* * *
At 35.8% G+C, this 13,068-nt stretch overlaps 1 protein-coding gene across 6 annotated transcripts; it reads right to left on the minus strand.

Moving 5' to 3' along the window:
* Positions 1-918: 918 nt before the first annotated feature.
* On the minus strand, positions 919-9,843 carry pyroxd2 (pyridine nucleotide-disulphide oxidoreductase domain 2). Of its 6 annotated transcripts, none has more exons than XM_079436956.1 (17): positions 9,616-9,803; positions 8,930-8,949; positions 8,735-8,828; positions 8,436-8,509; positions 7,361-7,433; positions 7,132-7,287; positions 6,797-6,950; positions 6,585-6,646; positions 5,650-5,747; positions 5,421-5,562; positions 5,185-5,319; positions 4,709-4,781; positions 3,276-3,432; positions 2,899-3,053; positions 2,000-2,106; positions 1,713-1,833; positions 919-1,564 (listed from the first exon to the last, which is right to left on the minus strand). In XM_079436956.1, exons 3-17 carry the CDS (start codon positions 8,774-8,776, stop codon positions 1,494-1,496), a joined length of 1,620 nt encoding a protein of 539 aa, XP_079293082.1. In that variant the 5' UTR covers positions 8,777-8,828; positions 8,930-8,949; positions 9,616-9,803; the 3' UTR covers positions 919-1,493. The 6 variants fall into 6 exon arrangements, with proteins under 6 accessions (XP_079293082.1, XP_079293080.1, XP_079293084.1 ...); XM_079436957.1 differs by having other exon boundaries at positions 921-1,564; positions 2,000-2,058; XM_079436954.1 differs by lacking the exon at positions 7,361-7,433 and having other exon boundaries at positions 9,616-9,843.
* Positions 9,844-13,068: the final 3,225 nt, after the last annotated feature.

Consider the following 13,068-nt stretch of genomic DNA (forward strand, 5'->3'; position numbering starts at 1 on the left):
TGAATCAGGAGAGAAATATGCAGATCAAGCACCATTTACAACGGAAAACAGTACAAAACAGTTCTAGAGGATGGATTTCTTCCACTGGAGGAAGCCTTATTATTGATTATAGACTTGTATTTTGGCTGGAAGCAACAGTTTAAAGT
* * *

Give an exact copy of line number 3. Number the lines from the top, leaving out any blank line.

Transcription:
* Positions 1-918: 918 nt before the first annotated feature.